Sacks: How do you feel revisiting these characters for the first time in so many years?
Wolfman: I've written Titans material since those days but not a lot and never a full novel's worth of story. It was great. I love those characters.
Sacks: How did you persuade DC to allow you to finally publish this book after so many years?
Wolfman: Actually, Dan DiDio came to me. Probably because he was sick of hearing me whine about it for years. But it was his decision and I was utterly thrilled when he called me.
Sacks: The New Teen Titans is now considered to be a classic series and one of the great DC books of the early 1980s. What are some of your favorite memories from that era?
Wolfman: I think the overwhelming aspect of the book was getting to do a superhero series that I created with George and being allowed to really do what we wanted. I think the characters are solid and iconic, and if you understand what makes them tick, it's hard to get them wrong.
Sacks: Since your work on the series, the Titans have become stars, going so far as to have an animated series that included characters you created. What do you think the secret is of the Titans’ success?
Wolfman: George and my Titans was a family book; it wasn't about isolated characters being brought together but characters who we created to work like a real family unit. A lot of time was spent creating them before anyone ever saw them. I think the time and care spent up front contributed to their longevity.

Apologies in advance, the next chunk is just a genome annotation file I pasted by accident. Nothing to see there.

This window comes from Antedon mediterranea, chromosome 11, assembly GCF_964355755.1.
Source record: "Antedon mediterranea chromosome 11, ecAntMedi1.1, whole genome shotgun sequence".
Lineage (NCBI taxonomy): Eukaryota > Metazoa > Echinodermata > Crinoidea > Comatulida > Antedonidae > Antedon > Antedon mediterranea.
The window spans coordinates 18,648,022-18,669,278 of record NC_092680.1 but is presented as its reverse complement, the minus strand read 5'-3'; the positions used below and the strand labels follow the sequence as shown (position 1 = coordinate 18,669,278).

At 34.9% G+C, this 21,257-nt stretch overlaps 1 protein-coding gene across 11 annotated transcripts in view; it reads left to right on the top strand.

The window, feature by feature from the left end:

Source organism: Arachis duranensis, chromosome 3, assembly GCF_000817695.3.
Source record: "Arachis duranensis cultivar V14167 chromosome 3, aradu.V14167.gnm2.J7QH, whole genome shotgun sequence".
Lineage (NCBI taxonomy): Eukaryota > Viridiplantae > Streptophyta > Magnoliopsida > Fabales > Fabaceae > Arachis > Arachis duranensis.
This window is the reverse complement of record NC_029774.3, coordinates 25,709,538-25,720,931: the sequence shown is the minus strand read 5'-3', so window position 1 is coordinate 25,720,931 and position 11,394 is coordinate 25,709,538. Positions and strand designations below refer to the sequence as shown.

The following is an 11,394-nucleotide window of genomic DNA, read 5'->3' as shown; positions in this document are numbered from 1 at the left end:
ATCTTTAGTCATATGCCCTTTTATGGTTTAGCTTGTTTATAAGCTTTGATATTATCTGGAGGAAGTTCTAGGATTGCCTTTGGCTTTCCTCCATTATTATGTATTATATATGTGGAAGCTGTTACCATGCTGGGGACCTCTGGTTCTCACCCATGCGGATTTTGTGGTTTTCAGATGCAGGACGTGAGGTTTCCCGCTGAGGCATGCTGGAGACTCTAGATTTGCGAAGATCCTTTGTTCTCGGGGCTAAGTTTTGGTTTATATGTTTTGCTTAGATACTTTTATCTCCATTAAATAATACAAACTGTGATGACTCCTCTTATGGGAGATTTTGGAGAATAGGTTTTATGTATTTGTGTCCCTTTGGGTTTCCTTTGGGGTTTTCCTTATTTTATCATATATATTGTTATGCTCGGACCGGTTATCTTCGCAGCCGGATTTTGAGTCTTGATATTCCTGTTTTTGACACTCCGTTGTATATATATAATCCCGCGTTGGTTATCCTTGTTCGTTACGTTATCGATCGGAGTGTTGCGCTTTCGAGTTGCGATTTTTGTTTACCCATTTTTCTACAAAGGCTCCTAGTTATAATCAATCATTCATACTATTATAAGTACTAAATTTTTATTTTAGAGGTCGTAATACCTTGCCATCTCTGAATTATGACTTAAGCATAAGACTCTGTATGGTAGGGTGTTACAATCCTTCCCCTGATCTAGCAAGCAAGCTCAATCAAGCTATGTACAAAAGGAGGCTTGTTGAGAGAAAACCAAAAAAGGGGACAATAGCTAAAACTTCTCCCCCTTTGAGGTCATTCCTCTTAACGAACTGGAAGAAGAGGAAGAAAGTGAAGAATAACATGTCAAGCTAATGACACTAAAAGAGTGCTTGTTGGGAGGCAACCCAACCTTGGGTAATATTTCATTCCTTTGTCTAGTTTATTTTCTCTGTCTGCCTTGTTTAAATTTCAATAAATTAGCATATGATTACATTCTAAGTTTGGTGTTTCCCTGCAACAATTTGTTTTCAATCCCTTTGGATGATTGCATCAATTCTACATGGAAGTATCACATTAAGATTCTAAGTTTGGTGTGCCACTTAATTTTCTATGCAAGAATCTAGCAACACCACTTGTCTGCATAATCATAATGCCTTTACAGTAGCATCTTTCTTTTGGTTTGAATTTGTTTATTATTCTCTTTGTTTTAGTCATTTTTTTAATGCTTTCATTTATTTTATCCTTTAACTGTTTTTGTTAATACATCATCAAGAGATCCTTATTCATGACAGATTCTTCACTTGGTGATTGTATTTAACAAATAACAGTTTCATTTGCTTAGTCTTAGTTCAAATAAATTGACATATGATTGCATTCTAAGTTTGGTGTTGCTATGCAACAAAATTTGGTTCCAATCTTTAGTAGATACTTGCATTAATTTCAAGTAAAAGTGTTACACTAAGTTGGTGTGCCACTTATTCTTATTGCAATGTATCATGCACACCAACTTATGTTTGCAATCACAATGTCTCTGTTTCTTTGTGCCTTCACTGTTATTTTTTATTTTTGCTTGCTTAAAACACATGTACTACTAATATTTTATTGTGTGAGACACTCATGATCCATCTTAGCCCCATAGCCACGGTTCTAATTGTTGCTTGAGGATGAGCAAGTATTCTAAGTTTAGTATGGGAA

Sacks: Any chance of you and George working together on another project in the future?
Wolfman: I'd love to. He's not only a brilliant artist but a good and dear friend.
Sacks: There’s a bit of controversy over the way that Starfire is being depicted in a certain New 52 book; how do you see Kori? What kind of person (or Tamaranian) is she?
Wolfman: I have always made it a practice never to see what people do with my characters after I leave the project. So, I have no idea what's going on. Nor do I want to. My view is that I never asked the people who did Titans books before me for their ideas. I wanted the freedom to do what I (and George) felt best. I didn't want to feel hampered by their approach to the book, so the people who follow me should be free to do what they want, too.
Sacks: Cyborg is slated to be one of the big guns of the New 52. What’s your opinion of him becoming one of the major heroes of the new universe?
Wolfman: He's a great character. I'm really pleased they think so, too.
Sacks: Of course, you were the writer on the classic Crisis on Infinite Earths, so I have to ask your reaction to the New 52.
Wolfman: We get our contributor books mailed to us about a month late, but I'm anxious to see and read them. But I have to say, I proposed the idea of all DC comics starting all new and renumbered number one back in 1985 to follow the Crisis. We didn't do it then for many reasons, but I liked the idea then and I agree with it now.
Sacks: Thanks so much for taking the time, Marv!